It was a big jump from Disney darling to a tongue-wagging, molly-endorsing sexpot, but Miley Cyrus may not have really made the leap after all.
In a candid interview with the New York Times, Cyrus proves she not only doesn't understand why her VMAs performance was dubbed a "minstrel show," but contends that her controversial image is really just an act.
"I went from people just thinking I was, like, a baby to people thinking I’m this, like, sex freak that really just pops molly and does lines all day. It’s like, 'Has anyone ever heard of rock ’n’ roll?' There’s a sex scene in pretty much every single movie, and they go, 'Well, that’s a character.' Well, that’s a character. I don’t really dress as a teddy bear and, like, twerk on Robin Thicke, you know?"
Still, Cyrus seems amused by her new wild child reputation, revealing that other image-conscious stars have asked her to delete photos she's taken of them.
"I’ll get someone to, like, flash me, and they’ll be, like, 'You have to delete it!' I had to do that when I was 14 or 15, but even then I didn’t care," she explained to the Times. "Like, if someone was videoing me ripping a bong, I didn’t care, so it’s just funny to me. I’m like: 'Dude, you’re 30. Like, why can’t someone see a picture of your [breasts]?'”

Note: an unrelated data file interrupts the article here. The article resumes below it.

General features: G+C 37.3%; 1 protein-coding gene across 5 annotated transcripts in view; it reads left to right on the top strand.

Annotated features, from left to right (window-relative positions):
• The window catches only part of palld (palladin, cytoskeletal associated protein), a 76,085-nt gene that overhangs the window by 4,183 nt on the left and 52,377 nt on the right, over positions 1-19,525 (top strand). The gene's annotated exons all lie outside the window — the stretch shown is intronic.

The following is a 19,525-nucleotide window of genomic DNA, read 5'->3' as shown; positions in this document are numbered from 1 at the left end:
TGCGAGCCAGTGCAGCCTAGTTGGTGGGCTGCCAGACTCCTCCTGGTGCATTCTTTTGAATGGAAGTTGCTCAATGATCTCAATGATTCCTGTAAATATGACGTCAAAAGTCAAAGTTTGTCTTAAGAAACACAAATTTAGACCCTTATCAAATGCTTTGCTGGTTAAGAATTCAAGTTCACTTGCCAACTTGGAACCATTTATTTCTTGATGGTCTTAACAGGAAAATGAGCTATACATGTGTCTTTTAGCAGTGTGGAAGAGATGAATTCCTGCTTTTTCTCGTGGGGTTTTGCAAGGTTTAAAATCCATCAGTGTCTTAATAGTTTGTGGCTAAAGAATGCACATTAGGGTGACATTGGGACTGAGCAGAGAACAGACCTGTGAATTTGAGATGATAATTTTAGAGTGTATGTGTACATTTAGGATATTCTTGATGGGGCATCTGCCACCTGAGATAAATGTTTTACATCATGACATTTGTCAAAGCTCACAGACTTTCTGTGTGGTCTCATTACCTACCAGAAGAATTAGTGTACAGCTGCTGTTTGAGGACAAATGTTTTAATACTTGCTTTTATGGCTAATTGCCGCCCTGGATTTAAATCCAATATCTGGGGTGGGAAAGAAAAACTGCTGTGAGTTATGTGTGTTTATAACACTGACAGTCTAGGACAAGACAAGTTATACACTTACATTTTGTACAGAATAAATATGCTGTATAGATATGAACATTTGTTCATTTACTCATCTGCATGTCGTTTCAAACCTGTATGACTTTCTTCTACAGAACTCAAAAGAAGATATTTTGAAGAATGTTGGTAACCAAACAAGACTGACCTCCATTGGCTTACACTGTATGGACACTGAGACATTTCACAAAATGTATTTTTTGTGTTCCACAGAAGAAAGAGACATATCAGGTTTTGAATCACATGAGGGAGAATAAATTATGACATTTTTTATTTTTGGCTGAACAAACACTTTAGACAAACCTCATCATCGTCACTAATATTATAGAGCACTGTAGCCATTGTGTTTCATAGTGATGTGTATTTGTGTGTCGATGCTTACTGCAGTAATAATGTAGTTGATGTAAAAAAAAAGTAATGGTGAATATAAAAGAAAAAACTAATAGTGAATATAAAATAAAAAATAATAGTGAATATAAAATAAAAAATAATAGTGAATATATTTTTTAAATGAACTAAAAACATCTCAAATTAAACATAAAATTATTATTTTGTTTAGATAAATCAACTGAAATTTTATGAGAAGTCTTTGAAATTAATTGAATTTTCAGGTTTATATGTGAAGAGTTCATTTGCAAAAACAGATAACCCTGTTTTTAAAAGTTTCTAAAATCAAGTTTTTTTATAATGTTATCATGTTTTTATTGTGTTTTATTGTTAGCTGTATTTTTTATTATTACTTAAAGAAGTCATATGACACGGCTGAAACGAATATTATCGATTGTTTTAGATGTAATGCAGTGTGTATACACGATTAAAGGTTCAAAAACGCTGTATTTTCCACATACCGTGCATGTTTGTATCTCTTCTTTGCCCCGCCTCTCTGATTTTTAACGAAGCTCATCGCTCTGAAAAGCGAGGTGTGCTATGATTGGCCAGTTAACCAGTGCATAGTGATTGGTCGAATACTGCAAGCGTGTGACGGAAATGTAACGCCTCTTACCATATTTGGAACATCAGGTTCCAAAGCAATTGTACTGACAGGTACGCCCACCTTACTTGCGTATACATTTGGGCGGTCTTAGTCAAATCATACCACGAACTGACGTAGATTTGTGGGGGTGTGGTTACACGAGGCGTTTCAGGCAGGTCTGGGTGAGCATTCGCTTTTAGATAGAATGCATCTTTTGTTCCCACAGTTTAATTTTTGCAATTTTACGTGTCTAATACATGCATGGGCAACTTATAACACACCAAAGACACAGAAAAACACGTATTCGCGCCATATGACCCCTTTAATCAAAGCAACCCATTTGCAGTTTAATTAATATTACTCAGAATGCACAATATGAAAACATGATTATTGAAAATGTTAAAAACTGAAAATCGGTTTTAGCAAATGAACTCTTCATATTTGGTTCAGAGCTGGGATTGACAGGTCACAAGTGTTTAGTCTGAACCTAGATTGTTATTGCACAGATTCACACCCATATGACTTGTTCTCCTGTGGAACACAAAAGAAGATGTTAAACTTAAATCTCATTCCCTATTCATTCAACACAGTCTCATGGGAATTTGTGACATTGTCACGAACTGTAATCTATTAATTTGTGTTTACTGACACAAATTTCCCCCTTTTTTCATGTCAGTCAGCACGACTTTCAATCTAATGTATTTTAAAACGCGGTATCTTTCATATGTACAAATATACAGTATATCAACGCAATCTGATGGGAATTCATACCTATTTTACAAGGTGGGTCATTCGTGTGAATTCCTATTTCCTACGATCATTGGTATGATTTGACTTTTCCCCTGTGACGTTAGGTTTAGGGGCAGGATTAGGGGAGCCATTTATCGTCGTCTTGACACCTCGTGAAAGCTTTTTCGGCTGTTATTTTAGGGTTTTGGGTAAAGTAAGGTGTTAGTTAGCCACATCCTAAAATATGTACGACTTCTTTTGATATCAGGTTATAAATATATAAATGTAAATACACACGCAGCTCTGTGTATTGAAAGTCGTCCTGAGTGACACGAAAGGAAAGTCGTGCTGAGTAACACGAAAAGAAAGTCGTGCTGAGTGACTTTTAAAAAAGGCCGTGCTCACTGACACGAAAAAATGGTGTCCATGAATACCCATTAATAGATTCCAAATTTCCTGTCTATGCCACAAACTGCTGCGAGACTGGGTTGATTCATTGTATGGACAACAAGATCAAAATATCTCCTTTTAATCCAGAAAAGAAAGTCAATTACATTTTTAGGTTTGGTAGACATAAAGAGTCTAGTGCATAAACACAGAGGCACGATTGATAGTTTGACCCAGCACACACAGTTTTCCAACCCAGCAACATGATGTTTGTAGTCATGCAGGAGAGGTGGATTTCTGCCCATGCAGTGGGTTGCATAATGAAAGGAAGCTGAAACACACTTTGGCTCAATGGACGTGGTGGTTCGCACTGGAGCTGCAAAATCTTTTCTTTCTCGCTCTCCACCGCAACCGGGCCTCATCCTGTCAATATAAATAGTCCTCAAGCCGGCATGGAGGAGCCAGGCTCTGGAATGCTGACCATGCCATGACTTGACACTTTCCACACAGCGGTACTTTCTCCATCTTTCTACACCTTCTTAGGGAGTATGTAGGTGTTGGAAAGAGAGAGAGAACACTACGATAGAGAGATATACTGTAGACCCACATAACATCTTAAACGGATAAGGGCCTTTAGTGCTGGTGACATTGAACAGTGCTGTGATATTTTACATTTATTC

Is that a final admission that the singer's so-called salvia scandal -- which caught the then-18-year-old star of "Hannah Montana" taking a giant hit off a bong -- was really a cover up for smoking good old-fashioned weed? It would be hardly surprising, since Cyrus has long-since gone public with her love of marijuana, and even contested Joe Jonas' recent claim he was peer pressured into smoking weed for the first time by Cyrus and fellow former Disney star Demi Lovato.
"If you want to smoke weed, you’re going to smoke weed. There’s nothing that two little girls are going to get you to do that you don’t want to do,"she explained. "I thought maybe he was saying that like it was going to make him look badass."
Cyrus has openly discussed her drug use, telling Rolling Stone that she's not into cocaine ("It's so gross and so dark. It's like what are you, from the '90s? Ew."), and that she likes "happy drugs -- social drugs" like molly. Now, however, Cyrus says it's not her intention to promote drug use either.
"There was a thing that Kurt Cobain said, something like, 'There’s a special place in hell for people that glamorize drugs,' and I never want to be that person that’s, like, talking to 16- and 17-year-olds and being like, 'Smoke weed,'" she explained to the Times. "I’ve got a little sister. I don’t want her to smoke weed, and it’s not because I think weed is bad, but [when she’s old enough to make that choice]."